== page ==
More than half of Spanish coronavirus patients suffering from neurological problems: research
More than half of patients in Spain suffering from the coronavirus have reported neurological symptoms including the loss of taste or sense of smell, according to a new study.
The study, published in early June in the scientific journal Neurology, found that 57 percent of COVID-19 patients in two Spanish hospitals reported at least one neurological symptom, ranging from milder symptoms such as headaches and dizziness to more severe symptoms including psychosis, insomnia and anxiety.
“Some of the symptoms, like myalgia, insomnia and headaches, had not been observed in previous studies,” study co-author Tomás Segura, chief of neurology at University Hospital of Albacete, told the news service El Pais.
Spain was one of the hardest-hit countries in Europe during the early months of the pandemic.
The country has more cases than Italy, once a hot spot for the virus on the European continent. Spain has registered more than 272,000 confirmed cases of the coronavirus, with more than 28,000 deaths as of Tuesday afternoon.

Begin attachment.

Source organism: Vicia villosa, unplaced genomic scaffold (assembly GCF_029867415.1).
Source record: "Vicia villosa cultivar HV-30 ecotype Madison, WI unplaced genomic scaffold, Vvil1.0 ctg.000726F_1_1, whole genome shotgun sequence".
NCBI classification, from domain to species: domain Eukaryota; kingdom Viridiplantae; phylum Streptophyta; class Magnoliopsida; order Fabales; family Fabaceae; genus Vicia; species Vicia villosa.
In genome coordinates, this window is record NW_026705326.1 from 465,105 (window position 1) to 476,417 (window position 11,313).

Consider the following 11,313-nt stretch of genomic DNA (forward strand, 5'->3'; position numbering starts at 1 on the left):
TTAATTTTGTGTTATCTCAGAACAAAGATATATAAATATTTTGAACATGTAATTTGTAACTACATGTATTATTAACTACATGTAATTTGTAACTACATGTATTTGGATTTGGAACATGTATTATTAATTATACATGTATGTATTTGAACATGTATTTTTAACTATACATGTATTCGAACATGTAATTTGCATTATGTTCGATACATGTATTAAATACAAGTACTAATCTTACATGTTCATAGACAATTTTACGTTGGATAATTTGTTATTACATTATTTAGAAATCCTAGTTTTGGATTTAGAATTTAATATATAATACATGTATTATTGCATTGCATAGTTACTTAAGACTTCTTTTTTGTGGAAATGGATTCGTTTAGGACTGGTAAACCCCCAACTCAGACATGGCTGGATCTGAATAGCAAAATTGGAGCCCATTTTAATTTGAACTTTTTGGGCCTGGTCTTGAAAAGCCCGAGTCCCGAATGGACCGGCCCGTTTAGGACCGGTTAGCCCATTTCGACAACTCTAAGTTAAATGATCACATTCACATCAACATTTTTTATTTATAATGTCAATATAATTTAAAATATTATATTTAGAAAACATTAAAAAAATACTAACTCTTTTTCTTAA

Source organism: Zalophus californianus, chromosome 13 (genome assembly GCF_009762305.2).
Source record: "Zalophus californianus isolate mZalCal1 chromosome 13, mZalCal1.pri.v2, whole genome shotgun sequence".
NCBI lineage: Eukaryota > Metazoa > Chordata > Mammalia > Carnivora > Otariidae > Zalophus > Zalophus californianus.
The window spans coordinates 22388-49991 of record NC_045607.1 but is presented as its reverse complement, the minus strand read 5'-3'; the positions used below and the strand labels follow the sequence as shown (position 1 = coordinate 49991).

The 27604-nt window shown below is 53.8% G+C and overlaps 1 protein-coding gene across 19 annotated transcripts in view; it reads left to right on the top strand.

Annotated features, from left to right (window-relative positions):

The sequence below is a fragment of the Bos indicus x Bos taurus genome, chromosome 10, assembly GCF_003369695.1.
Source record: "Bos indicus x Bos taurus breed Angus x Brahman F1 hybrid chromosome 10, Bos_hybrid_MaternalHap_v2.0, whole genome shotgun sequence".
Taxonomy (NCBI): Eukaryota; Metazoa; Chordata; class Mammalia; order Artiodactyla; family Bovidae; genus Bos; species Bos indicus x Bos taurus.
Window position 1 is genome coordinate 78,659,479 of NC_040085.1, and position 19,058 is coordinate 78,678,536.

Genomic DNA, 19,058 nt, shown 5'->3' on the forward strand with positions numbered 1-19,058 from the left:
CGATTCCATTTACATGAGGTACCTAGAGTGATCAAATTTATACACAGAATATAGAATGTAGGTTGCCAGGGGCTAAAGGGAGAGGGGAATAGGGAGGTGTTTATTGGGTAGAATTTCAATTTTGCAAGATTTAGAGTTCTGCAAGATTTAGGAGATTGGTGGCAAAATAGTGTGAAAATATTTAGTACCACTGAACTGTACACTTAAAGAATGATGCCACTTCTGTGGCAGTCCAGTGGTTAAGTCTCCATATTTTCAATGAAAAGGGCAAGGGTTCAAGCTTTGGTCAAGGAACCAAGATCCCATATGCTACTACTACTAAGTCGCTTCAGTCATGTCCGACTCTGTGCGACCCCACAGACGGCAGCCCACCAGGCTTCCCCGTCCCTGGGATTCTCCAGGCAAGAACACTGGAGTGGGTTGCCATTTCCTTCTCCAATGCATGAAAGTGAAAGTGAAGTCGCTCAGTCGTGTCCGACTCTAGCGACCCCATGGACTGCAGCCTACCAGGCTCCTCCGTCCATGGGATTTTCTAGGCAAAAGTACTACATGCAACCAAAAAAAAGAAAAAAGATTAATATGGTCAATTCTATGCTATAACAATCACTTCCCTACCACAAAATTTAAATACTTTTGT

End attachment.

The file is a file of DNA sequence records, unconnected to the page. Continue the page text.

The study comes as the country last week tightened restrictions just one month after lockdown orders were lifted due to new outbreaks.
Neurological complications accounted for 4.1 percent of deceased patients involved in the study, according to its abstract, suggesting that mitigating the more severe neurological symptoms could limit the number of deaths from COVID-19 around the world.
“In our series, more than half of patients presented some form of neurological symptom,” the researchers wrote.
“Clinicians need to maintain close neurological surveillance for prompt recognition of these complications. The investigation of the mechanisms and emerging consequences of SARS-CoV-2 neurological involvement require further studies.”
A separate study conducted by researchers at the University College London also suggested that COVID-19 was linked to a host of neurological symptoms including strokes and inflammation in the brain.